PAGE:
Almost all of us are investing in content marketing. According to the CMI’s latest research, 85% of organisations in the UK are creating and distributing content on a consistent basis. From a certain perspective, that’s extremely encouraging news. But, there’s still work to be done. Only 36% of organisations actually have a documented B2B content marketing strategy.
It’s no coincidence that those 36% are much more likely to rate their use of content as “effective” or “very effective”, so when I start working on a new B2B content marketing strategy, here are the 6 questions I ask to help us maximise the results:
What do you actually want to achieve?
Are you looking to generate new leads? Increase your lead conversion rate? Improve your customer retention? Or develop your share of voice?
Identify a clear business objective and work backwards from there. As long as you know why you’re investing in content marketing, you can build a strategy best suited to deliver those results.
Tip: We have a tendancy to focus on ‘consumption metrics’ such as views, but more thought needs to be given to how these KPIs tie back to the campaign goals. As marketing commentator, Jay Baer, is quoted as saying: “Content helps achieve business objectives, not content objectives.”
Who is the target audience for your B2B content marketing strategy?
The next step is to clearly define who you want to reach. For B2B companies, it’s possible that you will be targeting a number of different industries, so think about where the biggest opportunity lies.
Once you have an industry in mind, you can drill this down further. Are there specific companies you want to target? And who are the people in those companies you need to reach? Build a clear picture of who you want to engage with your content.
Tip: Start with a niche. For one of our clients, we saw a big opportunity to engage with and gain new customers within the utilities industry. We built an entire content campaign around this very targeted group and successfully generated sales-ready leads from all of the ‘big 6’ energy companies in the UK.
What are the challenges your target audience is facing that you have the expertise to help with?
There’s often a disconnect between what companies want to talk about (which is usually themselves!) and what buyers want to hear about.
In order to engage your target audience effectively, you need to find the overlap. Put yourself in your customer’s shoes. Ask yourself, what are the pain points that you have the expertise to help with? This should be the focus for your content.
Tip: Running a simple online survey of your target customers offers the double benefit of helping you identify their pain points and creating a valuable piece of content, which can be published and promoted.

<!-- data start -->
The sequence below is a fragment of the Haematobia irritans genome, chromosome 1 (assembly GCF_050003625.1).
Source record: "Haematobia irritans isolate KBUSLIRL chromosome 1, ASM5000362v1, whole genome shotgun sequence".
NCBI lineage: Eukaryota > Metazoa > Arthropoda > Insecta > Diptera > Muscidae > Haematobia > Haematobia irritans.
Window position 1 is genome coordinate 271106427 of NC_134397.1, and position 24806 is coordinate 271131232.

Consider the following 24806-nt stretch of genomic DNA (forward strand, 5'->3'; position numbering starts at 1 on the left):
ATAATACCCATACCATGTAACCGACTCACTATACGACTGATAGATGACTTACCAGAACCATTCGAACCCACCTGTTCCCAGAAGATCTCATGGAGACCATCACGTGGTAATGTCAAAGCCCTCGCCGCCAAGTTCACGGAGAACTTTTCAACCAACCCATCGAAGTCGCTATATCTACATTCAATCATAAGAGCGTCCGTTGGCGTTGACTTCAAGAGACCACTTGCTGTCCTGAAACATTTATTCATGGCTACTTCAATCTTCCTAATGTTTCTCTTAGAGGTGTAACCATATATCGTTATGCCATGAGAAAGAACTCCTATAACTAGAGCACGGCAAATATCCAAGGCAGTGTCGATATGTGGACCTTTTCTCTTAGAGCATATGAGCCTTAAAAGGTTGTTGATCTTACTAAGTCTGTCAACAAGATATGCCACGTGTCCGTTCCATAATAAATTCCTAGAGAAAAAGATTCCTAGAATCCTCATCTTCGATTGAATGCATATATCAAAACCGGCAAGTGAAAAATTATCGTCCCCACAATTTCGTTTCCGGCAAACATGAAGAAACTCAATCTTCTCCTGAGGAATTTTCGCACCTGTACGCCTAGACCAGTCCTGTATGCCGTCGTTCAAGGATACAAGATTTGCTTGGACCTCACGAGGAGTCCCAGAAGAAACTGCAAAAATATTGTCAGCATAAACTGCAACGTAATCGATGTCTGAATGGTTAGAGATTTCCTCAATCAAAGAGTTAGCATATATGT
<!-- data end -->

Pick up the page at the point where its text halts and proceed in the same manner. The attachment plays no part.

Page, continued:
What is the best way to present this content that will appeal to your audience and deliver our KPIs?
We now know the objective. We know the audience. We know the topic. It’s only at this stage you should start considering the format of your content.
If the objective is lead generation, an infographic is not likely to deliver results. The graphic below looks at measuring B2B content marketing. It identifies 5 goals along with possible KPIs and suitable content types.
Another consideration is what type of content your target audience is most likely to engage with. Webinars might be common place in some industries, but nearly unheard of in others. It’s also important to consider whether buyers are likely to be using mobile or desktop, as that will have a big impact on what content will be suitable.
Tip: Once you’ve got started, a GAP analysis is a worthwhile activity. Look at your existing content and identify the missed opportunities. This content distribution matrix (below) from Smart Insights is a great starting point.
How will you distribute this content?
What’s the use in having great content if your audience won’t see it? Having a distribution strategy is vital to the success of any B2B content marketing strategy, so don’t let it be an afterthought.
Before diving in and working with clients to produce content, I normally recommend spending some time building up their social media presence and ensuring we have a relevant community actively engaging with us. When we come to produce content, we have a receptive audience ready and waiting.
Tip: Organic social media certainly isn’t the only option. Your eventual strategy is likely to include social media advertising, PPC, blogger outreach, influencer engagement, media partnerships, SEO and email. Test and identify the channels that are best suited to your content and your audience.
What does success look like?
Finally, let’s put some targets behind this. We identified our KPIs right at the start, but now that we know who the audience is, what the content will be and how we’ll be promoting it, what can we hope to achieve?
Tip: Your measurement framework is likely to include a mixture of consumption, sharing, lead generation and sales metrics. Set targets for each of these and use that data to tweak and optimise your strategy in future.
Is there anything you’d add to this? Let us know in the comments. And if you’d like to discuss developing a B2B content marketing strategy, feel free to get in touch for an informal chat!